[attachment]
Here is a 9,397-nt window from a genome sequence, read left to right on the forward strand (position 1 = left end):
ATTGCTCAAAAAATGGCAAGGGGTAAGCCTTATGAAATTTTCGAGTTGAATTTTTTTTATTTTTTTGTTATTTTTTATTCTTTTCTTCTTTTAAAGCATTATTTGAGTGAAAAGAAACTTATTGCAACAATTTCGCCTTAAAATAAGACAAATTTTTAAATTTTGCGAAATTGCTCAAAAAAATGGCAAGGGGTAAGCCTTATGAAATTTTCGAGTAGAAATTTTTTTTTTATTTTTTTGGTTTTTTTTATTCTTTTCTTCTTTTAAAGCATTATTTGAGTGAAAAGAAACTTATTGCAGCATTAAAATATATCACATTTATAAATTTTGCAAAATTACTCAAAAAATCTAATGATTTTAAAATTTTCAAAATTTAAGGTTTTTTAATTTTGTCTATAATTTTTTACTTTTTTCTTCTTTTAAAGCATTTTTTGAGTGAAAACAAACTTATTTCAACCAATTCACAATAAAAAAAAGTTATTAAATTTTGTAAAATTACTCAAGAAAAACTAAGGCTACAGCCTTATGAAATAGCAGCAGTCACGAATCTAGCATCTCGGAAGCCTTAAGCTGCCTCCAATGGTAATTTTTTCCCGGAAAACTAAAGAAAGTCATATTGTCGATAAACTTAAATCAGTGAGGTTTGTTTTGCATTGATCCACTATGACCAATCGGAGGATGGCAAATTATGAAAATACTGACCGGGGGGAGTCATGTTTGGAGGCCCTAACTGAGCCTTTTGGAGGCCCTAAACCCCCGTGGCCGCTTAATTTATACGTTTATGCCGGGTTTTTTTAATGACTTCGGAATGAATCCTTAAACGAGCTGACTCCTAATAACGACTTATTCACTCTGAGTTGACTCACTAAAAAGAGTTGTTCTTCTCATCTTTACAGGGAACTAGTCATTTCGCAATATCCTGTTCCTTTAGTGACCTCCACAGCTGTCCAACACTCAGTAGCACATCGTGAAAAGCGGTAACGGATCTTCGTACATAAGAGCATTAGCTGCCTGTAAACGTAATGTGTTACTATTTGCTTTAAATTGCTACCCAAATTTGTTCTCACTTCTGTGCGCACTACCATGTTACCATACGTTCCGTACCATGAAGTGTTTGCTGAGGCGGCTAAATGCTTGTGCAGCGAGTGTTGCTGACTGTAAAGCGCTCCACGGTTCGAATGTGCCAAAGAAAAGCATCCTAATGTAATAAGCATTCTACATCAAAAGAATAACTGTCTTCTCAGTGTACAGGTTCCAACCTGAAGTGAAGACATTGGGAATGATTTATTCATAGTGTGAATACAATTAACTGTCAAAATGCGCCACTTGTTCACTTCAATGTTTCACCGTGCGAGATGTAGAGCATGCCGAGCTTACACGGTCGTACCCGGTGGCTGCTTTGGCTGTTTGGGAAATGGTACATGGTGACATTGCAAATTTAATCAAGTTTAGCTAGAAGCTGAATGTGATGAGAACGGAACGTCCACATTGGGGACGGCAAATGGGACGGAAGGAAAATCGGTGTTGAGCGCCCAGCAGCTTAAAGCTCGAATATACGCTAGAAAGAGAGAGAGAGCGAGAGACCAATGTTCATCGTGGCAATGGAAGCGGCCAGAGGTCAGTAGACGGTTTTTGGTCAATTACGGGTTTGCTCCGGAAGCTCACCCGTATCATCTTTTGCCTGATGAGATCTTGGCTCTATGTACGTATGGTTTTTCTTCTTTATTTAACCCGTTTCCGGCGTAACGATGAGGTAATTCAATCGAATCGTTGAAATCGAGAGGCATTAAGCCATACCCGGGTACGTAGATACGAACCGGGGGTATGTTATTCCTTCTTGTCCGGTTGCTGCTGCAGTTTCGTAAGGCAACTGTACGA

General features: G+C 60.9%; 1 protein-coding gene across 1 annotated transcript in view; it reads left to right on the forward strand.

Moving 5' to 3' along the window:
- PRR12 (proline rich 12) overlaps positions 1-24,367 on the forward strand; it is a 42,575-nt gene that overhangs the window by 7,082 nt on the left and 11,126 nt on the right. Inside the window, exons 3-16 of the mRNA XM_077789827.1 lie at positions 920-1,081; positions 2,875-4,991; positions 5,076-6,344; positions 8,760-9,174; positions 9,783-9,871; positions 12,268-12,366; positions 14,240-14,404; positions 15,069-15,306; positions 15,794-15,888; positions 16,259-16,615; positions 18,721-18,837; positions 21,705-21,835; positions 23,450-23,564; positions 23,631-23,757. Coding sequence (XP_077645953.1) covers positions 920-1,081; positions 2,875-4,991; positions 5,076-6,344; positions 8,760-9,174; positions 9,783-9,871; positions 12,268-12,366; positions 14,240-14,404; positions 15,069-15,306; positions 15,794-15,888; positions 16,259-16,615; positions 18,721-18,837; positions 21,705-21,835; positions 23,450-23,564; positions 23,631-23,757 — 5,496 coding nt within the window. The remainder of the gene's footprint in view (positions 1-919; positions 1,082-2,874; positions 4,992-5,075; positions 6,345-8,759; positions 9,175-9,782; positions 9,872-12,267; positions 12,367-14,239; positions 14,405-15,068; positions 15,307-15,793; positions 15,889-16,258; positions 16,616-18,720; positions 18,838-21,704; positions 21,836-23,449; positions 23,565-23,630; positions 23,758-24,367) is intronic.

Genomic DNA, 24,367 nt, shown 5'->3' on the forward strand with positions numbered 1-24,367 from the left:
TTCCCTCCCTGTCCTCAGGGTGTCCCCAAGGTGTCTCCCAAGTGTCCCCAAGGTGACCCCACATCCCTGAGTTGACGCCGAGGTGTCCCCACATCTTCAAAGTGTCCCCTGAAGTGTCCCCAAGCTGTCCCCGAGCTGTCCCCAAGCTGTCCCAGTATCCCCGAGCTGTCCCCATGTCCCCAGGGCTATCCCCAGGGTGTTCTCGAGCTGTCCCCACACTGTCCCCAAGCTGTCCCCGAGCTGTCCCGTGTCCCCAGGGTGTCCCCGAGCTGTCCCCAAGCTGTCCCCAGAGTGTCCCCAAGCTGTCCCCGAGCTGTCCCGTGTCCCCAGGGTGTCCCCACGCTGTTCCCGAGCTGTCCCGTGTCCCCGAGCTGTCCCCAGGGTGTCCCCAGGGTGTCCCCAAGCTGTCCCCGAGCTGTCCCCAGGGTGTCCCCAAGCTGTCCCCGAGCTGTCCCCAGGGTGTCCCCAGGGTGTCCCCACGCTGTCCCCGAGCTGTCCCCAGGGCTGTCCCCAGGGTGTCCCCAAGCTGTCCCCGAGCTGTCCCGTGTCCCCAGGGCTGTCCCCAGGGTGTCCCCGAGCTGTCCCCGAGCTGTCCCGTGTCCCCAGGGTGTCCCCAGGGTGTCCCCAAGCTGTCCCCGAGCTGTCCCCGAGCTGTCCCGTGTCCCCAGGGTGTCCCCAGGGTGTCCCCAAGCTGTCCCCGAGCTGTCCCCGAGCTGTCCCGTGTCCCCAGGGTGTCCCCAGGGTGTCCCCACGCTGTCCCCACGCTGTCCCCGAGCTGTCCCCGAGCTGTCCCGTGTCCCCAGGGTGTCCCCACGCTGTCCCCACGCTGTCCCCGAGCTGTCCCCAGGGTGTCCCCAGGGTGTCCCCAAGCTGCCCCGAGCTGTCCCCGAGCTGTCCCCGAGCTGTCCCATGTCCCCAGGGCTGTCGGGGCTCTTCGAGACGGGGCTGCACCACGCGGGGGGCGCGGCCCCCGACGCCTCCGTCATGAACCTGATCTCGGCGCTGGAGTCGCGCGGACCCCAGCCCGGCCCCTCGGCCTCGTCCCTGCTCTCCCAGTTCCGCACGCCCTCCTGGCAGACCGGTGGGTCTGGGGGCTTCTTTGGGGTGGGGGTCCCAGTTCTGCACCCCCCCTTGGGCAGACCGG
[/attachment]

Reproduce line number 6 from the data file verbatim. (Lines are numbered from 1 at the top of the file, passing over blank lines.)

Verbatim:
Genomic DNA, 24,367 nt, shown 5'->3' on the forward strand with positions numbered 1-24,367 from the left: